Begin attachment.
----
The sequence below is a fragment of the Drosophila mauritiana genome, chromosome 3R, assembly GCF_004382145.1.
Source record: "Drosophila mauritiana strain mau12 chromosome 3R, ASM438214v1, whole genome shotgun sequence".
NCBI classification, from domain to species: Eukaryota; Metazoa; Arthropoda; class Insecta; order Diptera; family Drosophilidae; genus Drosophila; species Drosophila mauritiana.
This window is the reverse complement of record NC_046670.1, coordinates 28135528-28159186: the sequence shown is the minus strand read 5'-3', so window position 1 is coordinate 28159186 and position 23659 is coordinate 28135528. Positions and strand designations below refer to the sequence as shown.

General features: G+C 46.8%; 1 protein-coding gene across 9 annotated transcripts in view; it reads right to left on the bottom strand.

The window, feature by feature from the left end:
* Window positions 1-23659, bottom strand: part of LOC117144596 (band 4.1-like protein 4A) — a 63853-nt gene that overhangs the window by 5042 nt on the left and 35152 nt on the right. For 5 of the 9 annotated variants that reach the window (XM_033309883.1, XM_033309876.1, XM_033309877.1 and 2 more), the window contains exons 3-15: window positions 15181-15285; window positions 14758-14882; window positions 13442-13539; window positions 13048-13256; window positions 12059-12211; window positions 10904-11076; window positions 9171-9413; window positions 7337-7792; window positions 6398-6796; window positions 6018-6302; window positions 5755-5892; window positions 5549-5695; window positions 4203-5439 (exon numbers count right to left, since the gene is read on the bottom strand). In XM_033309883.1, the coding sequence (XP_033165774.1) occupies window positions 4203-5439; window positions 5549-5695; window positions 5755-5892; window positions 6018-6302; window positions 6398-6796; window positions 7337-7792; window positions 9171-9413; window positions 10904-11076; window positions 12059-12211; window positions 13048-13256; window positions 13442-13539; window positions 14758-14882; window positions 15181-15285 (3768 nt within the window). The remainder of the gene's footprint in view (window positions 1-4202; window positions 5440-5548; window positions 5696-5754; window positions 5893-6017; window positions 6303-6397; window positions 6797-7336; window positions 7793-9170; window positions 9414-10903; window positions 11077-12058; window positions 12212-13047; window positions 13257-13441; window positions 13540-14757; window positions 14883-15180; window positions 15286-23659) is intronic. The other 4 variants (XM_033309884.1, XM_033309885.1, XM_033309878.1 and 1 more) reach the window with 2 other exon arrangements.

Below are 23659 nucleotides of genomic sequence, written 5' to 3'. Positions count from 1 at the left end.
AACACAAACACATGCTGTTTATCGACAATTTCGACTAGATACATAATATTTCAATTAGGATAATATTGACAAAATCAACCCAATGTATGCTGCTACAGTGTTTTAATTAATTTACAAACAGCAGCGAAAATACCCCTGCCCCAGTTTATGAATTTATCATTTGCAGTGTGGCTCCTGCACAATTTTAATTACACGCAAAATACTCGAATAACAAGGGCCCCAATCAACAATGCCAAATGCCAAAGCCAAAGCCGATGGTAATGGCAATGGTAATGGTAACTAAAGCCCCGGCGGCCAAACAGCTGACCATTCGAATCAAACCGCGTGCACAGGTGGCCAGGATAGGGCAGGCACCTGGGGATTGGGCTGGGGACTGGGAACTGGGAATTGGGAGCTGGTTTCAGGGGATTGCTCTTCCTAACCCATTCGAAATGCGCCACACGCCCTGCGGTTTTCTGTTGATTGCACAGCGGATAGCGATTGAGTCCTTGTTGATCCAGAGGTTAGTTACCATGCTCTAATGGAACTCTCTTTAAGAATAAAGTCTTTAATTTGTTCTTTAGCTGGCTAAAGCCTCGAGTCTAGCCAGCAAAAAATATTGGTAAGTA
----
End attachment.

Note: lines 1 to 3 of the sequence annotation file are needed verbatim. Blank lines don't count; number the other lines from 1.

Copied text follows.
The sequence below is a fragment of the Drosophila mauritiana genome, chromosome 3R, assembly GCF_004382145.1.
Source record: "Drosophila mauritiana strain mau12 chromosome 3R, ASM438214v1, whole genome shotgun sequence".
NCBI classification, from domain to species: Eukaryota; Metazoa; Arthropoda; class Insecta; order Diptera; family Drosophilidae; genus Drosophila; species Drosophila mauritiana.